La Leche League’s 2014 book, Sweet Sleep: Nighttime and Naptime Strategies for the Breastfeeding Family, is a book for families of infants which focuses on attachment-oriented research evidence and strategies for understanding and addressing sleep challenges. The intent of the book is to provide breastfeeding-friendly infant sleep knowledge, support, and problem-solving and, as I describe below, the authors have succeeded in meeting this aim.
Writing in a calm, articulate manner, Weissinger, West, and Pitman are appealing to educated and informed parents who are at least somewhat familiar and open to attachment-based parenting approaches to sleep. Likely the La Leche League publication naturally draws the attention of those already inclined to providing nurturing measures, in general. Although not an academic paper, the level of education required is rather high. The book’s strengths lie in its use of evidence and research balanced with clear descriptions and case studies that highlight the key points.
It is quite a lengthy book that takes several hours to read, something that may be a challenge for all but the most motivated sleep-deprived parents. Despite this, the depth and quality of the information and evidence provided make this my new primary recommendation to clients who are keen to read about infant sleep. Unlike other books on infant sleep, this books looks specifically through the lens of breastfeeding. However, it is still appropriate for non-breastfeeding families if shared in a sensitive way to those not currently struggling with breastfeeding or with previous decisions/necessity of weaning. There is enough valuable information to firmly entrench this as an infant sleep book for professionals to consistently draw from when providing eager parents with detailed information or references scientific evidence.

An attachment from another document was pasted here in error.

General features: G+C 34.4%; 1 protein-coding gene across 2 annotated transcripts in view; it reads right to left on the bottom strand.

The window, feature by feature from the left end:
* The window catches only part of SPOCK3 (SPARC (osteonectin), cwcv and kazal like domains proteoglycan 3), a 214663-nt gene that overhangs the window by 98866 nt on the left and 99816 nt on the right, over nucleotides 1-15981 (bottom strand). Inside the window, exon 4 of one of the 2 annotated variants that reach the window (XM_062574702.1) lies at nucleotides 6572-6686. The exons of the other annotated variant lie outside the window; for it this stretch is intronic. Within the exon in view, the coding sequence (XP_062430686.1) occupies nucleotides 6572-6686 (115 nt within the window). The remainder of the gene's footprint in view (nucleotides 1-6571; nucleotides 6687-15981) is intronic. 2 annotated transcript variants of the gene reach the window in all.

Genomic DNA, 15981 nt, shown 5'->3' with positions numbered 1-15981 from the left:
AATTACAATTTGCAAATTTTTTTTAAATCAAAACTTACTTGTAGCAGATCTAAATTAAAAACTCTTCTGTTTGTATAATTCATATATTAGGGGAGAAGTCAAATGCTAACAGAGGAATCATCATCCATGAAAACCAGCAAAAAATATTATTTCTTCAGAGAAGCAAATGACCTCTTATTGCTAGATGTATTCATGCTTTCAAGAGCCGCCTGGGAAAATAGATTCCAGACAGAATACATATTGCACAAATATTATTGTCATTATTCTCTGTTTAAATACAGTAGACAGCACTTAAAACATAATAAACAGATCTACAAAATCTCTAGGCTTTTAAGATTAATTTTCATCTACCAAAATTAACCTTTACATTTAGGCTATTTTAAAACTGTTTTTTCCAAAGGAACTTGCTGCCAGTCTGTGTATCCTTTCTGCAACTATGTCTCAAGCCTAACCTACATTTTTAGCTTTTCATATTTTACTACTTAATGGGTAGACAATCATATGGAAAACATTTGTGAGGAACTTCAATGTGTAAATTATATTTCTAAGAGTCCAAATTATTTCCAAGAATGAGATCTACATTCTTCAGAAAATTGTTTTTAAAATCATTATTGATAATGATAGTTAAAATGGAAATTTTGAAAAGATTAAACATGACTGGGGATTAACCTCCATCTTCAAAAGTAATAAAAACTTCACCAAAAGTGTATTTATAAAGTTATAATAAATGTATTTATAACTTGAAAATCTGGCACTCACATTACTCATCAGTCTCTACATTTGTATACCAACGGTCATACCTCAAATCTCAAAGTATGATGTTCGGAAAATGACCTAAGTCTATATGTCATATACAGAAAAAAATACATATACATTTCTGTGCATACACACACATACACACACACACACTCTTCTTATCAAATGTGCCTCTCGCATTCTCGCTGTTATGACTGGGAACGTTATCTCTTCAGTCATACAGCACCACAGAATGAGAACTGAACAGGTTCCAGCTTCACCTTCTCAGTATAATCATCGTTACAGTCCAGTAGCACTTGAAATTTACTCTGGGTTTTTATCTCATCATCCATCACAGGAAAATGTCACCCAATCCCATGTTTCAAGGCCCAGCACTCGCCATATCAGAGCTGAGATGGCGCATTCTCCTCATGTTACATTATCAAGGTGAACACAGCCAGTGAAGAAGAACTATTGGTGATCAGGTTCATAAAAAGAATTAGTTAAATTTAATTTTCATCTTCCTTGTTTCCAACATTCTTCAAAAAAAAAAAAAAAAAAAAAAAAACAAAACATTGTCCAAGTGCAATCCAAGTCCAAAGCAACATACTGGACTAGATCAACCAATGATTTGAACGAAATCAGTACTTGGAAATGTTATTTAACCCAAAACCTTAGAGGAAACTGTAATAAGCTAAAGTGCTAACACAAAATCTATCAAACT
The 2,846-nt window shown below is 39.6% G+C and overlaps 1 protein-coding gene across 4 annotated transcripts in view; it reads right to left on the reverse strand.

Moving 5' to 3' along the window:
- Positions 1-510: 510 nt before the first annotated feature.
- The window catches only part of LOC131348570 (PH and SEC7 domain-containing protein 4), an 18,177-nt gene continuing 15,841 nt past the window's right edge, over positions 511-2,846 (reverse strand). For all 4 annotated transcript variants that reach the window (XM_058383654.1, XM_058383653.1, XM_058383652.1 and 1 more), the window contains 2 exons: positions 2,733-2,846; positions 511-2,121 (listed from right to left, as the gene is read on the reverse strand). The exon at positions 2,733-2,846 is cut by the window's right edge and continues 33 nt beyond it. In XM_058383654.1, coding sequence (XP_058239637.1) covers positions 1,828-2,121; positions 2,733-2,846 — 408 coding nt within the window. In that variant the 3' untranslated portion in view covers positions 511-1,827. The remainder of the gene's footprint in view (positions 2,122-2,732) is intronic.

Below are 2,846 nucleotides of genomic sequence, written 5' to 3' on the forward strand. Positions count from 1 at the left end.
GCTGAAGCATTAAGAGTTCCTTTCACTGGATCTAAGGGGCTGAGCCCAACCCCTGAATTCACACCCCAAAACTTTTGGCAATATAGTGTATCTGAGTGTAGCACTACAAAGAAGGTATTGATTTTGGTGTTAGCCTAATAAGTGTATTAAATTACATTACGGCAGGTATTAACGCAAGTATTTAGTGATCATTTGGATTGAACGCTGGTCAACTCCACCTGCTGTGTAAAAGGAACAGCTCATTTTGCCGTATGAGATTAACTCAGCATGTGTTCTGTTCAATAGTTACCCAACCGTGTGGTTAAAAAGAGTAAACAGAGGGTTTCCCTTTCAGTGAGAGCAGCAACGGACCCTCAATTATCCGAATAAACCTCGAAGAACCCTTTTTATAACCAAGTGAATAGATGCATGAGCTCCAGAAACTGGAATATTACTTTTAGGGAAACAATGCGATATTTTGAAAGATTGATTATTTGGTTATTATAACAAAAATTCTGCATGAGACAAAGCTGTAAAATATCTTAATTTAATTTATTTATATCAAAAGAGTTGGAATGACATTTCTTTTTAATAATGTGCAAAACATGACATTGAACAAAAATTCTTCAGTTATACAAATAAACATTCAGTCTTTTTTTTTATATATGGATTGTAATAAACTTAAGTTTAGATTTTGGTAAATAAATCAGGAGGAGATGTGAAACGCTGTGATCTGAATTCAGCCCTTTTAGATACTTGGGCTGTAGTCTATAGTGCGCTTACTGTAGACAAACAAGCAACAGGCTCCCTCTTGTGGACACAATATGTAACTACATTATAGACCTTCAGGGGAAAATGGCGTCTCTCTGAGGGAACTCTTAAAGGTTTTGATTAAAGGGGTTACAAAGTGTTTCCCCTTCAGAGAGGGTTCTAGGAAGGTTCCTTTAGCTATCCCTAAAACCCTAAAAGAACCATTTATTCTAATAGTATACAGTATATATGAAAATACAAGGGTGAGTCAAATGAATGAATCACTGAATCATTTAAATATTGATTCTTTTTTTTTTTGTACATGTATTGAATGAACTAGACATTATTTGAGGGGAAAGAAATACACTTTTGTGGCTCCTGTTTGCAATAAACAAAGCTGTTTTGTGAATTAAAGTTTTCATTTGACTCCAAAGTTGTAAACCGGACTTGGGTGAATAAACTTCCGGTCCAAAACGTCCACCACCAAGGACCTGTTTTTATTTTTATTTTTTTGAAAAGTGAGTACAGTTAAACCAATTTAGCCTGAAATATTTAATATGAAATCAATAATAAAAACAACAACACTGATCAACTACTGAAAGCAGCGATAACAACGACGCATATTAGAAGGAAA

Reading this book now, as a weaned mother of three children who now sleep well, I was so excited about the evidence they include that supports attachment-based sleep support for families. In particular, their section on bedsharing (detailing La Leche League’s Safe Sleep Seven principles) is both evidence-based and instinct-focused: you, as a parent, must weigh the information available to you in the context of your own infant, yourself, and your family.
The references and citations are the real strength of this book. Subtitles and indexing make it fairly easy to navigate the kindle version. The richness of the content makes it likely that families would benefit from a print version, rather than kindle version, in order to mark particular sections and to use the index more freely. I suspect most families who are so inclined will have print versions decorated liberally with sticky notes.